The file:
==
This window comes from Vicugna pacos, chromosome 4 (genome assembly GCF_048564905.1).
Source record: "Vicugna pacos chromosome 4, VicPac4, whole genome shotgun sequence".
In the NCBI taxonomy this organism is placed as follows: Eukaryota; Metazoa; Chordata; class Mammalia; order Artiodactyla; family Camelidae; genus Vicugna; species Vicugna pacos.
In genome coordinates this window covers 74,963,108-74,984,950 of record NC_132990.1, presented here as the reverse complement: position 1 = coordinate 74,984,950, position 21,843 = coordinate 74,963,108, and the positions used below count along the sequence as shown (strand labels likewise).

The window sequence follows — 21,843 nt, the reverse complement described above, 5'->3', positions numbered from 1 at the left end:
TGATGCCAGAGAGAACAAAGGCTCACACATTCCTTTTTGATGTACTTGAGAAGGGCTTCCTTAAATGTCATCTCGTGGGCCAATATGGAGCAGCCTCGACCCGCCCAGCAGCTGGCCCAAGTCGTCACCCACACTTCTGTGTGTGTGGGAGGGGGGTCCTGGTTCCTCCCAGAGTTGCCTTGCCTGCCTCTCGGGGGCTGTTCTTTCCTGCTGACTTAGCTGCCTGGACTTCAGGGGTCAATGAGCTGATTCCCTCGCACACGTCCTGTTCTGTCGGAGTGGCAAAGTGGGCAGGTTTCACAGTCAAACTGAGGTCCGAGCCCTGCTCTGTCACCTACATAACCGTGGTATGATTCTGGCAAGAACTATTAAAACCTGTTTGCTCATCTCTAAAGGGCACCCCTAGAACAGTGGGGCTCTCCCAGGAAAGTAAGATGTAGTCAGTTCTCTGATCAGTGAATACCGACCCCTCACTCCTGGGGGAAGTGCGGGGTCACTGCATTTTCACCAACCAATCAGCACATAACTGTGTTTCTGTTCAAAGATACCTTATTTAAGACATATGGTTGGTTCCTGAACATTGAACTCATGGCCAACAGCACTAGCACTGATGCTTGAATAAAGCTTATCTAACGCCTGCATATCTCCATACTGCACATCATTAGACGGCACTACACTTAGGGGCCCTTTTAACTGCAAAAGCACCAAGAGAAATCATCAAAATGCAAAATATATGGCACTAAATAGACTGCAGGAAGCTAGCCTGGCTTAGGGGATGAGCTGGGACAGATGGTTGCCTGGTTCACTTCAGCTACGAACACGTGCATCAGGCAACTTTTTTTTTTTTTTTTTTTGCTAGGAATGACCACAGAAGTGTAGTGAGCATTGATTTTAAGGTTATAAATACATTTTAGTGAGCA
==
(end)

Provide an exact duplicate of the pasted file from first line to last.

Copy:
This window comes from Vicugna pacos, chromosome 4 (genome assembly GCF_048564905.1).
Source record: "Vicugna pacos chromosome 4, VicPac4, whole genome shotgun sequence".
In the NCBI taxonomy this organism is placed as follows: Eukaryota; Metazoa; Chordata; class Mammalia; order Artiodactyla; family Camelidae; genus Vicugna; species Vicugna pacos.
In genome coordinates this window covers 74,963,108-74,984,950 of record NC_132990.1, presented here as the reverse complement: position 1 = coordinate 74,984,950, position 21,843 = coordinate 74,963,108, and the positions used below count along the sequence as shown (strand labels likewise).

The window sequence follows — 21,843 nt, the reverse complement described above, 5'->3', positions numbered from 1 at the left end:
TGATGCCAGAGAGAACAAAGGCTCACACATTCCTTTTTGATGTACTTGAGAAGGGCTTCCTTAAATGTCATCTCGTGGGCCAATATGGAGCAGCCTCGACCCGCCCAGCAGCTGGCCCAAGTCGTCACCCACACTTCTGTGTGTGTGGGAGGGGGGTCCTGGTTCCTCCCAGAGTTGCCTTGCCTGCCTCTCGGGGGCTGTTCTTTCCTGCTGACTTAGCTGCCTGGACTTCAGGGGTCAATGAGCTGATTCCCTCGCACACGTCCTGTTCTGTCGGAGTGGCAAAGTGGGCAGGTTTCACAGTCAAACTGAGGTCCGAGCCCTGCTCTGTCACCTACATAACCGTGGTATGATTCTGGCAAGAACTATTAAAACCTGTTTGCTCATCTCTAAAGGGCACCCCTAGAACAGTGGGGCTCTCCCAGGAAAGTAAGATGTAGTCAGTTCTCTGATCAGTGAATACCGACCCCTCACTCCTGGGGGAAGTGCGGGGTCACTGCATTTTCACCAACCAATCAGCACATAACTGTGTTTCTGTTCAAAGATACCTTATTTAAGACATATGGTTGGTTCCTGAACATTGAACTCATGGCCAACAGCACTAGCACTGATGCTTGAATAAAGCTTATCTAACGCCTGCATATCTCCATACTGCACATCATTAGACGGCACTACACTTAGGGGCCCTTTTAACTGCAAAAGCACCAAGAGAAATCATCAAAATGCAAAATATATGGCACTAAATAGACTGCAGGAAGCTAGCCTGGCTTAGGGGATGAGCTGGGACAGATGGTTGCCTGGTTCACTTCAGCTACGAACACGTGCATCAGGCAACTTTTTTTTTTTTTTTTTTTGCTAGGAATGACCACAGAAGTGTAGTGAGCATTGATTTTAAGGTTATAAATACATTTTAGTGAGCA